SYNOPSIS: A young lawyer (Radcliffe) travels to a remote village where he discovers the vengeful ghost of a scorned woman is terrorizing the locals.
How time flies. Daniel Radcliffe was only a little over 11 years old when he first rose to fame as Harry Potter and now he is portraying a character with a 4 years old kid.
“The Woman In Black”, the sophomore effort by James Watkins is an old school horror thriller set in late 1800s. Radcliffe plays Arthur Kipps, a young lawyer who is still grieving for his wife who died while giving birth to their son, Joseph. Kipps is given a last chance by his law firm to settle the sale of a manor called Eel Marsh House which belonged to an eccentric old woman or risk being fired. Encountering bizarre deaths of young children and experiencing images of a woman in black after he arrived in the small English town, Kipps realized they are not mere coincidences but somehow the happenings are linked to the old manor.
While “The Woman In Black” is not spared of the usual horror clichés such as creaking wood, automated opening doors/knob, creepy looking porcelain toys and dolls and even creepier children, it’s a class act overall. Watkins prefer to keep things under wraps and he is not afraid to let the spooky atmosphere takes the front seat instead of unleashing huge amount of bloody, gruesome violence unlike its American counterparts. A prolonged 20 minutes sequence which has Kipps alone in the huge manor sent chills down your spine as you follow him along dark corridor and insane, gothic-dressed rooms. Unfortunately, the tension is constantly interrupted with unnecessary loud, scary sound effects, a common flaw found in horror movies.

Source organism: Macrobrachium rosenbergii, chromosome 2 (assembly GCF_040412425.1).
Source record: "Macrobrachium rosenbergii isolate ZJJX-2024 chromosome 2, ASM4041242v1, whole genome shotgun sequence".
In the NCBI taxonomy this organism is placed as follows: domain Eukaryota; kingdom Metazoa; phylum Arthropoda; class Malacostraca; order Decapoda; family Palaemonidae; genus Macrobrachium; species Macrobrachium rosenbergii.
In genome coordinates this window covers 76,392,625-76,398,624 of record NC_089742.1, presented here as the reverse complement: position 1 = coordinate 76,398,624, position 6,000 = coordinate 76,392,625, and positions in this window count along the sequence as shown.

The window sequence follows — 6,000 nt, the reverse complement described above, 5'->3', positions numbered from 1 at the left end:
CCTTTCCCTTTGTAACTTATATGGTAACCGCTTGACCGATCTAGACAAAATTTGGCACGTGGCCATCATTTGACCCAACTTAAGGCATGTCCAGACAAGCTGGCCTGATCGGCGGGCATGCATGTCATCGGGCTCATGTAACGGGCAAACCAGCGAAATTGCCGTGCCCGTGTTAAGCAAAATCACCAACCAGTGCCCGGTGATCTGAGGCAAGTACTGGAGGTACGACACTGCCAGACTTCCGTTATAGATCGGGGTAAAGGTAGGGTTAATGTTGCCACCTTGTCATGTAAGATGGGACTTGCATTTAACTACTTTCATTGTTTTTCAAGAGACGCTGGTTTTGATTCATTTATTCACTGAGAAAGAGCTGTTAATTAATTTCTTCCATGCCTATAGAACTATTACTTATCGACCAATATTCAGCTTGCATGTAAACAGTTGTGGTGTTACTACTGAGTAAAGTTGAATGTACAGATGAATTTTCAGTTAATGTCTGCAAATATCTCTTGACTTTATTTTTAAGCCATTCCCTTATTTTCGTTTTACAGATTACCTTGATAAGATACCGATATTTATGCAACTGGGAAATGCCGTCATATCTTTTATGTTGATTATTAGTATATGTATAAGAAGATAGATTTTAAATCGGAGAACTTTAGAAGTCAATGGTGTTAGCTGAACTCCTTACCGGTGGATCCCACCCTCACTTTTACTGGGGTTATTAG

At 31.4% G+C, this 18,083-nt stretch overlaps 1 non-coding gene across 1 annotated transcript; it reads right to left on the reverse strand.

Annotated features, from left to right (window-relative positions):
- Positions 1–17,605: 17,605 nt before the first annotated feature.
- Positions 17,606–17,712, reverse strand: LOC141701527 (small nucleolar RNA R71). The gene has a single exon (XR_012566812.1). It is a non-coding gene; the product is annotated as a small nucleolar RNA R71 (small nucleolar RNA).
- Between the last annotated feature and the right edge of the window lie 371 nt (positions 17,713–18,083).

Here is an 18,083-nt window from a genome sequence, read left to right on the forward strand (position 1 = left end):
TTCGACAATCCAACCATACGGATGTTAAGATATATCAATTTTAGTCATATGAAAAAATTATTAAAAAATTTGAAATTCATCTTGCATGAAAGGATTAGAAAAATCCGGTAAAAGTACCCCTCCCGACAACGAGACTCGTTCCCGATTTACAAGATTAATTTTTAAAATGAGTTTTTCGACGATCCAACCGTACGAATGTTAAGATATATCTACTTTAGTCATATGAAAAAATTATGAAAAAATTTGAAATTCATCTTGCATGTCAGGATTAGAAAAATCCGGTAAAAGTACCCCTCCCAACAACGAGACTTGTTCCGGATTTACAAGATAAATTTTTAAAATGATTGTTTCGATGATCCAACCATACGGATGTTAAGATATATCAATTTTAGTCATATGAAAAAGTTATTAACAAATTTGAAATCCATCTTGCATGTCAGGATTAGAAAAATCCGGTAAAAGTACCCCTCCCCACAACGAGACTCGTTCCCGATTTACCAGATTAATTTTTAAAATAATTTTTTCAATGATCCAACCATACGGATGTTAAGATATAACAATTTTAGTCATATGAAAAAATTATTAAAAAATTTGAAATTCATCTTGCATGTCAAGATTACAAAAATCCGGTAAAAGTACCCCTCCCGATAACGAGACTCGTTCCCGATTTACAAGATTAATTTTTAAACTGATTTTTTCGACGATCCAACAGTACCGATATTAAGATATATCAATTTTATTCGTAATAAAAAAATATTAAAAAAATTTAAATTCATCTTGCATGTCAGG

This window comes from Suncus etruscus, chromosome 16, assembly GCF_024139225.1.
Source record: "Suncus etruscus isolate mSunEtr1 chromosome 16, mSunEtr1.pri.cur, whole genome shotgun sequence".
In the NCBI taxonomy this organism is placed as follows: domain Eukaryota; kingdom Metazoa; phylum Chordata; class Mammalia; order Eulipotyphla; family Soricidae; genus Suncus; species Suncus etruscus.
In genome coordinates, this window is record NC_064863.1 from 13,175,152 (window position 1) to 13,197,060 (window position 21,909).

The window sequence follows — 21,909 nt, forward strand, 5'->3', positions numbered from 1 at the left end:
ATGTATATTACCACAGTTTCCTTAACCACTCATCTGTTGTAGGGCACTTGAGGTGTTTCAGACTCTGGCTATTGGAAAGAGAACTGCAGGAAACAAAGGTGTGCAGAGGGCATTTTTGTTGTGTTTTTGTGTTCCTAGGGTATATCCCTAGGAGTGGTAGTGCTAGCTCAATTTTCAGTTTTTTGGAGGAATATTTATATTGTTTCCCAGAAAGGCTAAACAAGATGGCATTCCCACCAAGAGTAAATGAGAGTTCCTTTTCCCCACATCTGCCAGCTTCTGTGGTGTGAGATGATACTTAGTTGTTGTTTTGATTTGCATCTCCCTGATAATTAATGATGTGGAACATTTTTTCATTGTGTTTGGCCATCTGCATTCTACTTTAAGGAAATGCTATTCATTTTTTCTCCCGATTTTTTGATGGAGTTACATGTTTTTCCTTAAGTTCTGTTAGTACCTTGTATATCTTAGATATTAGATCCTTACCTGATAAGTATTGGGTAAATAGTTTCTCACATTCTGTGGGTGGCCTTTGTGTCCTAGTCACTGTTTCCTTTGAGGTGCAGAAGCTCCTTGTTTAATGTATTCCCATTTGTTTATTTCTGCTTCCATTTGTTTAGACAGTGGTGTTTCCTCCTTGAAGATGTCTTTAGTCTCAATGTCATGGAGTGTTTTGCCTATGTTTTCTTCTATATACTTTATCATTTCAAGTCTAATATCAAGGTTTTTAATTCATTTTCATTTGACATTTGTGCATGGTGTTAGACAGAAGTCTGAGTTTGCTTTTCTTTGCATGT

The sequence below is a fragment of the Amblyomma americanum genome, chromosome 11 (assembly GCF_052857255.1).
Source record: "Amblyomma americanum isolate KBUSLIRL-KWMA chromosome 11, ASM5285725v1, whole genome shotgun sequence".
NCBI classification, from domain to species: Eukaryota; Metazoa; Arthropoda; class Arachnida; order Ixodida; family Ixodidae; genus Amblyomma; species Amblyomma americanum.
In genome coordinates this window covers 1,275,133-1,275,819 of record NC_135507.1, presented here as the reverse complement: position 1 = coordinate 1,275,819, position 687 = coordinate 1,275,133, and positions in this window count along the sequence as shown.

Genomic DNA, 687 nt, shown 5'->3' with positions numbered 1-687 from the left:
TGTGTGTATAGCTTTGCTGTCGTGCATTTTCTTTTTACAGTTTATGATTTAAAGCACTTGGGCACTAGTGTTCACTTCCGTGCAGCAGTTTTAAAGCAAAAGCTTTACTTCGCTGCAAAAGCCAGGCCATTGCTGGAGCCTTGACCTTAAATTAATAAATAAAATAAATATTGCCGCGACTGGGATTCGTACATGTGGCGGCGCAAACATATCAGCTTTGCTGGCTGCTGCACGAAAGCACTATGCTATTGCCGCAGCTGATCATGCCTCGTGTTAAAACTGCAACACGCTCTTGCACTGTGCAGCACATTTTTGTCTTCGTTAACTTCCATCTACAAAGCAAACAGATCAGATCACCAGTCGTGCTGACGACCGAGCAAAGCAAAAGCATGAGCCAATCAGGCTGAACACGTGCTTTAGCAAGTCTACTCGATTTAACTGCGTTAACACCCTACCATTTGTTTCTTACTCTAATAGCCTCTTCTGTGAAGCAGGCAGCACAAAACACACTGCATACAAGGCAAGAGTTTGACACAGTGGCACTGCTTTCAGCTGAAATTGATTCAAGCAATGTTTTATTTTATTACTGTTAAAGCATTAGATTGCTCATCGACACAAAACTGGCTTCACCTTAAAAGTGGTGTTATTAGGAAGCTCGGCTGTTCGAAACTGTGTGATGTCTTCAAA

For his first official post-Potter outing as the leading man, Radcliffe actually delivers a satisfactory performance as the grieving widower opposite veteran Ciaran Hinds (John Carter) who plays the local wealthy folk, Sam Daily, a man who lost his son in a drowning accident. The unlikely duo finds themselves unravelling the mystery behind the vengeful spirit and with that, any further disclosure will spoil your viewing experience.
Despite a rather standard ghostly story setting, there are plenty of old-school thrills and effective scares contained in this Hammer production. Probably you might even feel hesitant to look out of your window the next time.
The visual quality is impressive with balanced black levels and skin tones. Images on the whole look good on the DVD transfer. The loud sound effects are limited by the sole Dolby Digital 2.0. Unless you are not into fancy 5.1 that transcends across the speakers, you might find it disappointing.
DVD RATING :
Review by Linus Tee